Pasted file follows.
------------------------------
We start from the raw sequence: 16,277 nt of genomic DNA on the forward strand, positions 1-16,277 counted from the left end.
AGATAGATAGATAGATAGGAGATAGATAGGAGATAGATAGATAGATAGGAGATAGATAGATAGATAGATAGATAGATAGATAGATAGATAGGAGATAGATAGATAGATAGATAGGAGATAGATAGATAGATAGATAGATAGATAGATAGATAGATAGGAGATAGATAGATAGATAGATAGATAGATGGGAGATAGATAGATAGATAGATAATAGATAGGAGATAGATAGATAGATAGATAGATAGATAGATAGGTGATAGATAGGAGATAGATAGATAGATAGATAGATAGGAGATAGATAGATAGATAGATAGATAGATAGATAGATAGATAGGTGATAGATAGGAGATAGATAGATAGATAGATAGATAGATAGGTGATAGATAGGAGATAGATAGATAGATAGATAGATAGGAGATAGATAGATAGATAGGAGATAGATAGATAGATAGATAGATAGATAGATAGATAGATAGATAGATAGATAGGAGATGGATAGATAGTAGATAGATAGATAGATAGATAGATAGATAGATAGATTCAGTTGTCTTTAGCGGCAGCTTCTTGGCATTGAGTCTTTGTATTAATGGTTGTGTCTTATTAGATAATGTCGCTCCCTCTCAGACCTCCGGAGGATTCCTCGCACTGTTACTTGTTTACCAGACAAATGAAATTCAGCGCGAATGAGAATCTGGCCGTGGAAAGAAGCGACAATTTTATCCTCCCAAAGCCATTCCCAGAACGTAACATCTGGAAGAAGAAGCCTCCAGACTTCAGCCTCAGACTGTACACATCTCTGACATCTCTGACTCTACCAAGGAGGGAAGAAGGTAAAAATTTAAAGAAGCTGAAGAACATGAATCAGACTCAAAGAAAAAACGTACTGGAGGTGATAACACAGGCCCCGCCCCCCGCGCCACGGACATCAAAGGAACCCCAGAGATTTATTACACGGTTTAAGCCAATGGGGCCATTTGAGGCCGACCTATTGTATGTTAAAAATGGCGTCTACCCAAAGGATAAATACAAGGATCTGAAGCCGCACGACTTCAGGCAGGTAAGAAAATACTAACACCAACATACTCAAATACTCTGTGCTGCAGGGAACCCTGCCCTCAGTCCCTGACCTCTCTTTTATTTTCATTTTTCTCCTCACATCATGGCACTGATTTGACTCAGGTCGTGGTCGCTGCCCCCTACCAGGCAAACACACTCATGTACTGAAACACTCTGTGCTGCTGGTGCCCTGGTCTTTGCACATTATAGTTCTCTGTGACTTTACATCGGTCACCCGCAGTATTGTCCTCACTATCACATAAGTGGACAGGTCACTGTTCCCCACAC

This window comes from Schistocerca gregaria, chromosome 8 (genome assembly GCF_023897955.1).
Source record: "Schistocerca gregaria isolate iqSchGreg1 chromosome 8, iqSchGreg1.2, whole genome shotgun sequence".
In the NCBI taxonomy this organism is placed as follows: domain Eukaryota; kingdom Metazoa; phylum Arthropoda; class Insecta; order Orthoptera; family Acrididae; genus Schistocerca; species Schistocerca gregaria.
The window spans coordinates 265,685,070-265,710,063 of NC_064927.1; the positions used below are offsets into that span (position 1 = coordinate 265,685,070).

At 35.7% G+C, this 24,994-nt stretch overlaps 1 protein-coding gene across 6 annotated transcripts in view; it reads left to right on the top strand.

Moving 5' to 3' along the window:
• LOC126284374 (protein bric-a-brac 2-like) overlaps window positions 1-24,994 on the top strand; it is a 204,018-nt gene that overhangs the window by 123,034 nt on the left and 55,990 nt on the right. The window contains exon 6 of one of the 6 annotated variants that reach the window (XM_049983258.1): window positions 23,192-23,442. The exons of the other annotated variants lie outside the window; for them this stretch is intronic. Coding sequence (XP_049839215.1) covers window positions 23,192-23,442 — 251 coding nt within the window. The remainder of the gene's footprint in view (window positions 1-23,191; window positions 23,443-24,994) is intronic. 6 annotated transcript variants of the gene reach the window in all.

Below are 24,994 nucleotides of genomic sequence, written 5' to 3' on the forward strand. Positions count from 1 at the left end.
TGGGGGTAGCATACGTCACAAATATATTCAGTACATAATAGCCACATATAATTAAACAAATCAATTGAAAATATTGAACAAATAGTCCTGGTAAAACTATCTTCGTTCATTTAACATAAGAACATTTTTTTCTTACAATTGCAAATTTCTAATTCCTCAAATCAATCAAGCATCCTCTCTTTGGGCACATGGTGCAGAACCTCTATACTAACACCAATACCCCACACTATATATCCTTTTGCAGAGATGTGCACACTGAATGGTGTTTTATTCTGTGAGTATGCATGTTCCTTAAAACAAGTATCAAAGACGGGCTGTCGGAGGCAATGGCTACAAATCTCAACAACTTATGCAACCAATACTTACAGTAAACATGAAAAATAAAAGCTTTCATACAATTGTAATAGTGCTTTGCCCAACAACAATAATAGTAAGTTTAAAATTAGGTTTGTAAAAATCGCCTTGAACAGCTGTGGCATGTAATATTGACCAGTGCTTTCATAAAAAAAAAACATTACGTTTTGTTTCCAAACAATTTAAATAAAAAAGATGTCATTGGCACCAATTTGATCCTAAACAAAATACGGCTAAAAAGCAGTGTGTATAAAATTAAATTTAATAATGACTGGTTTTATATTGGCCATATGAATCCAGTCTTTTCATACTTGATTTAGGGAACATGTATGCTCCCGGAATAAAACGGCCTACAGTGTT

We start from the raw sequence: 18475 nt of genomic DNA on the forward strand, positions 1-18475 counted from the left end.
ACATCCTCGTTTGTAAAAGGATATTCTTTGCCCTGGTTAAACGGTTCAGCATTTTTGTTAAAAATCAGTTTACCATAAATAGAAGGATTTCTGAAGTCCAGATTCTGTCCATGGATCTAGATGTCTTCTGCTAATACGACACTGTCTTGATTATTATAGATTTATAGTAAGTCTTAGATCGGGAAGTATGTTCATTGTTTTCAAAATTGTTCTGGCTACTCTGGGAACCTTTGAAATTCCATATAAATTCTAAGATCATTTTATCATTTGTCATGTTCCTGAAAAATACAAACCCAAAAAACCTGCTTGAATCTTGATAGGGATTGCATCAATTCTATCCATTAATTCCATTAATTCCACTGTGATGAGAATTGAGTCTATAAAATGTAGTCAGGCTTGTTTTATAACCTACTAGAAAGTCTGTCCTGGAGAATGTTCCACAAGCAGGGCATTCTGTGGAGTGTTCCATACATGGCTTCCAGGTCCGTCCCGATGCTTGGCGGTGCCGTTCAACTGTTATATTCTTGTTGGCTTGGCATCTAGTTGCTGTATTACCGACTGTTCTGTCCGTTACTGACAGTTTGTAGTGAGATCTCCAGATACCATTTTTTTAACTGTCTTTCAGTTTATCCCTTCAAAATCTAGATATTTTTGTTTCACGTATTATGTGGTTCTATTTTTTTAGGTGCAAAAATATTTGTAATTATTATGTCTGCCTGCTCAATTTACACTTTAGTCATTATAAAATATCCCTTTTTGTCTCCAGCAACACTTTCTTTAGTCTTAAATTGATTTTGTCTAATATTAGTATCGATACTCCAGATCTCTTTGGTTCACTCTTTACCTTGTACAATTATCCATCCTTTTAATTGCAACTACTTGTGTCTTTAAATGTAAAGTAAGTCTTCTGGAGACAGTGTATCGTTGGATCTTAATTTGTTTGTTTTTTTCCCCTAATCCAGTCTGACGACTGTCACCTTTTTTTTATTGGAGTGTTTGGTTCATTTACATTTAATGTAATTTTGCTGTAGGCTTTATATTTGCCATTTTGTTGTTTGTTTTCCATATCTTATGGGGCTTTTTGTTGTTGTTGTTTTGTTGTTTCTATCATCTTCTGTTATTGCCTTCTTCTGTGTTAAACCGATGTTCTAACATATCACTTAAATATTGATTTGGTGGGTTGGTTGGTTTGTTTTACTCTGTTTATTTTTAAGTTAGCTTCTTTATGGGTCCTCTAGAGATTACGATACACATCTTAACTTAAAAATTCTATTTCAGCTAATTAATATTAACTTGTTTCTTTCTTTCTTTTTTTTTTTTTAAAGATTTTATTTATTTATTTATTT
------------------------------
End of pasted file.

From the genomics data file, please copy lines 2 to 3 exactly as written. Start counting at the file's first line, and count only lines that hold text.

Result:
AGATAGATAGATAGATAGGAGATAGATAGGAGATAGATAGATAGATAGGAGATAGATAGATAGATAGATAGATAGATAGATAGATAGATAGGAGATAGATAGATAGATAGATAGGAGATAGATAGATAGATAGATAGATAGATAGATAGATAGATAGGAGATAGATAGATAGATAGATAGATAGATGGGAGATAGATAGATAGATAGATAATAGATAGGAGATAGATAGATAGATAGATAGATAGATAGATAGGTGATAGATAGGAGATAGATAGATAGATAGATAGATAGGAGATAGATAGATAGATAGATAGATAGATAGATAGATAGATAGGTGATAGATAGGAGATAGATAGATAGATAGATAGATAGATAGGTGATAGATAGGAGATAGATAGATAGATAGATAGATAGGAGATAGATAGATAGATAGGAGATAGATAGATAGATAGATAGATAGATAGATAGATAGATAGATAGATAGATAGGAGATGGATAGATAGTAGATAGATAGATAGATAGATAGATAGATAGATAGATTCAGTTGTCTTTAGCGGCAGCTTCTTGGCATTGAGTCTTTGTATTAATGGTTGTGTCTTATTAGATAATGTCGCTCCCTCTCAGACCTCCGGAGGATTCCTCGCACTGTTACTTGTTTACCAGACAAATGAAATTCAGCGCGAATGAGAATCTGGCCGTGGAAAGAAGCGACAATTTTATCCTCCCAAAGCCATTCCCAGAACGTAACATCTGGAAGAAGAAGCCTCCAGACTTCAGCCTCAGACTGTACACATCTCTGACATCTCTGACTCTACCAAGGAGGGAAGAAGGTAAAAATTTAAAGAAGCTGAAGAACATGAATCAGACTCAAAGAAAAAACGTACTGGAGGTGATAACACAGGCCCCGCCCCCCGCGCCACGGACATCAAAGGAACCCCAGAGATTTATTACACGGTTTAAGCCAATGGGGCCATTTGAGGCCGACCTATTGTATGTTAAAAATGGCGTCTACCCAAAGGATAAATACAAGGATCTGAAGCCGCACGACTTCAGGCAGGTAAGAAAATACTAACACCAACATACTCAAATACTCTGTGCTGCAGGGAACCCTGCCCTCAGTCCCTGACCTCTCTTTTATTTTCATTTTTCTCCTCACATCATGGCACTGATTTGACTCAGGTCGTGGTCGCTGCCCCCTACCAGGCAAACACACTCATGTACTGAAACACTCTGTGCTGCTGGTGCCCTGGTCTTTGCACATTATAGTTCTCTGTGACTTTACATCGGTCACCCGCAGTATTGTCCTCACTATCACATAAGTGGACAGGTCACTGTTCCCCACAC

This window comes from Schistocerca gregaria, chromosome 8 (genome assembly GCF_023897955.1).